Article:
Not a film I think I could persuade many people to see simply by telling them what it's about. Especially not if I then added that it has but one female part − circus freak Su-ni − and that it's packed with almost unrelenting scenes of point-blank cruelty and other kinds of oriental ickiness, much of it with a geeky, homoerotic edge.
And yet on exiting the premiere in 2003 Chanwook-Park described this as "the best Korean film ever" and, if you discount his own Oldboy and my own favourite A Tale of Two Sisters, he's probably right. It's mad, bad and utterly brilliant.
There is a constant stream of visual comedy going on in the background and one or two foreground gags that had us in near hysterics. ("Cuckoo...") There are also moments of astounding invention - such as Lee Byeong-gu's startling resucitation courtesy of Kang Man-shik's infuriated stompimg.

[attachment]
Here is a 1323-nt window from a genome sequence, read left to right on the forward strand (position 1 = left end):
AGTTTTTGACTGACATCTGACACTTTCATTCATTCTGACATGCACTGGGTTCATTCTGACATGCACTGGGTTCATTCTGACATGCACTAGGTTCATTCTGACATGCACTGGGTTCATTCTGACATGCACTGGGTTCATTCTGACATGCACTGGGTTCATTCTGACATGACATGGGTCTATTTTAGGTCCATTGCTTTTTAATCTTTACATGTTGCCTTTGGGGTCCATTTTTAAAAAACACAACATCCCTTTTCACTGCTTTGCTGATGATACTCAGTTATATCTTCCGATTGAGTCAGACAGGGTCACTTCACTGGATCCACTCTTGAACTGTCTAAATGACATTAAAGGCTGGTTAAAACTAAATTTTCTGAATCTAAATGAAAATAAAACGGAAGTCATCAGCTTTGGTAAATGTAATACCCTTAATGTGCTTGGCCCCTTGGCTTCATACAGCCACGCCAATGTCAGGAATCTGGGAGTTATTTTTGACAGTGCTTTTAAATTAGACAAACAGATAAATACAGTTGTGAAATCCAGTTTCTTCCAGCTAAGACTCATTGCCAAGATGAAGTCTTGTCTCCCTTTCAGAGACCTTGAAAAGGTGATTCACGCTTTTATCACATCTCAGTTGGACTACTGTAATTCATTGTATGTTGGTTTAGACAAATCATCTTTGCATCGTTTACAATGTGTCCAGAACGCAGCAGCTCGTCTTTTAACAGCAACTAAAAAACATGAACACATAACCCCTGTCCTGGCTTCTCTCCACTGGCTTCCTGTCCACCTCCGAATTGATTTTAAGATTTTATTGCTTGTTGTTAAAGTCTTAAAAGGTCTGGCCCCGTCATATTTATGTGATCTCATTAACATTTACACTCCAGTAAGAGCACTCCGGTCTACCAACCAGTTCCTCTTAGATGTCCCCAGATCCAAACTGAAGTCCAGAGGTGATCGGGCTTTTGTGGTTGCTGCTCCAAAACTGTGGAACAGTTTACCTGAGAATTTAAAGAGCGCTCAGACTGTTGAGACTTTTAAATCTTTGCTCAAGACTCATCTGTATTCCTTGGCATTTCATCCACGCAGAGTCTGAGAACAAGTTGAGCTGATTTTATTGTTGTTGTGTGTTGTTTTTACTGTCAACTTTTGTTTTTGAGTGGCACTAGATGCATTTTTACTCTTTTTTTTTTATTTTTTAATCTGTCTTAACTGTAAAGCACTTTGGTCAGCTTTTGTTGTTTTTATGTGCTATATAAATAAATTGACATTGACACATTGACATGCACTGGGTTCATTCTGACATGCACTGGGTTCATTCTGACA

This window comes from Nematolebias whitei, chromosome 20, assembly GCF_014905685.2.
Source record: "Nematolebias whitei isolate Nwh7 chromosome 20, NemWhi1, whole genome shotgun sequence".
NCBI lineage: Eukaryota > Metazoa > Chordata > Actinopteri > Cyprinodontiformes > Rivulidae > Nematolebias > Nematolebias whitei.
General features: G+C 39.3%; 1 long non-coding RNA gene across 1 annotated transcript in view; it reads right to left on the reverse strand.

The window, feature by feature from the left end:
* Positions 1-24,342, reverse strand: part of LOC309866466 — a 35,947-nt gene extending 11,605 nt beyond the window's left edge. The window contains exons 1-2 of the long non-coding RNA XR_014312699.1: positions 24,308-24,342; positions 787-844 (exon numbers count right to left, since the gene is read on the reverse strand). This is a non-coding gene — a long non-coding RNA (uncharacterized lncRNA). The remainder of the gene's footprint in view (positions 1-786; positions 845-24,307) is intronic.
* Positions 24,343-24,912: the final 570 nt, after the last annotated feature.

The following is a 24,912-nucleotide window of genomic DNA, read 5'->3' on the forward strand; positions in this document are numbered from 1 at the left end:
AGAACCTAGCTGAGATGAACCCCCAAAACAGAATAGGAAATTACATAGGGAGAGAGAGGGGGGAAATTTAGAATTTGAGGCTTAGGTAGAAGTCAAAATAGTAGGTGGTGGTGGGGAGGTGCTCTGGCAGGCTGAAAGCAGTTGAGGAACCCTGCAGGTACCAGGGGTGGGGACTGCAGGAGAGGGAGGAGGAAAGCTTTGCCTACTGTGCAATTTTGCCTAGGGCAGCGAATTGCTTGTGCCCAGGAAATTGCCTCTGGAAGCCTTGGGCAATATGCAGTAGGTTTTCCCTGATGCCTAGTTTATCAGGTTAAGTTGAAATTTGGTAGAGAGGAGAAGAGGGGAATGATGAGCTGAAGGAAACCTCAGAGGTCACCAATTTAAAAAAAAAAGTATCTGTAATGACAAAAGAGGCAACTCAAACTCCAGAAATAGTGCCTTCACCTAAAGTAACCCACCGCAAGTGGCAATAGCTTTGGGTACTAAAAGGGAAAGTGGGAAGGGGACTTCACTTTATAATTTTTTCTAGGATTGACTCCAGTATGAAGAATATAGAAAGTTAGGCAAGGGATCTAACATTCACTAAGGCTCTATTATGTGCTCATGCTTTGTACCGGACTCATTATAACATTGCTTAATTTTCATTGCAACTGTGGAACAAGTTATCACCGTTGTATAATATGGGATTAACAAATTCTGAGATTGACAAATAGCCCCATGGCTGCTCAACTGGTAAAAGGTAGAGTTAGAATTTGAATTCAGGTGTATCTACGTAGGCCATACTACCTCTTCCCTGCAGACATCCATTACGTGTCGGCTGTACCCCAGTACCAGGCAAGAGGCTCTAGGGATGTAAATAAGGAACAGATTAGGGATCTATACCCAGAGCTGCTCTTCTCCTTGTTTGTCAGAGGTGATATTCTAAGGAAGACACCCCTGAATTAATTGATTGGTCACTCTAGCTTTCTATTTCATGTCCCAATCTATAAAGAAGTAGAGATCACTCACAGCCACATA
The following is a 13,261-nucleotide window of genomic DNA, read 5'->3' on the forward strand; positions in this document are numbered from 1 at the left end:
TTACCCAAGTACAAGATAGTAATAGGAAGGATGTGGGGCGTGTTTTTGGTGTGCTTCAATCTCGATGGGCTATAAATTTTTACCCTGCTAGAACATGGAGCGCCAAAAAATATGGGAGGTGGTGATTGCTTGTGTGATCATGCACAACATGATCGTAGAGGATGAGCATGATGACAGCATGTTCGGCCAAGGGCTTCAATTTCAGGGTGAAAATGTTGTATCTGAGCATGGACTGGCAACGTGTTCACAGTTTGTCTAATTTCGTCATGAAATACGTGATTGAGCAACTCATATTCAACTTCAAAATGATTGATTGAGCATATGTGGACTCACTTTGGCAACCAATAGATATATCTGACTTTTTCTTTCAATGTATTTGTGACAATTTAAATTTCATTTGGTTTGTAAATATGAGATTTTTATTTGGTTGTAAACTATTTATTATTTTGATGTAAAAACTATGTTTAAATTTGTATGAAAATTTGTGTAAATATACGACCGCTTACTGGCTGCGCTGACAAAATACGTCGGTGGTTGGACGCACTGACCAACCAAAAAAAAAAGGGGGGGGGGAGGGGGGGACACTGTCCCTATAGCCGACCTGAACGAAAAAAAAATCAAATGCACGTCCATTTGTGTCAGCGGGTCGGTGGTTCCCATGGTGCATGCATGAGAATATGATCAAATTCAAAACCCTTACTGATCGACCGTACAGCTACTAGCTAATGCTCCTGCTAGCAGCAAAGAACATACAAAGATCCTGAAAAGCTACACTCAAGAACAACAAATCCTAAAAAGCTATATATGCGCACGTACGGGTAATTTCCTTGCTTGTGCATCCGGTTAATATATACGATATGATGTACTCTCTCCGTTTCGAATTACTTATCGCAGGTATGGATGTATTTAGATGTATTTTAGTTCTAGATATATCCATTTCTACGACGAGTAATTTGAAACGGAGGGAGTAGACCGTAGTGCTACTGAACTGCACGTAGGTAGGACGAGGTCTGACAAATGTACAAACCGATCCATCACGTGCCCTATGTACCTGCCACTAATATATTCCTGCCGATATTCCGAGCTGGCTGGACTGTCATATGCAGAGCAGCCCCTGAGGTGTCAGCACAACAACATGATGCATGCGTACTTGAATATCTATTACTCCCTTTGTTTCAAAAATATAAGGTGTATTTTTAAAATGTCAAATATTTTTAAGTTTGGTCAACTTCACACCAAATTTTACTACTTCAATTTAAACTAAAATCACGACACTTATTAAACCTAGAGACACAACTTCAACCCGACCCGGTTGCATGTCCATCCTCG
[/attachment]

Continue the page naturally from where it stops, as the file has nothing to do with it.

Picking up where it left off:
Jang Joon-Hwan claims the idea came to him from two sources, an article describing how some people had come to believe that Leonardo de Caprio is an alien, and his conviction that Misery had failed to retain enough audience sympathy for Kathy Bates's character Annie Wilkes. And Save the Green Planet is indeed an improvement on Stephen King's tale in that it is just as darkly hilarious, and yet is also deeper and ultimately more moving.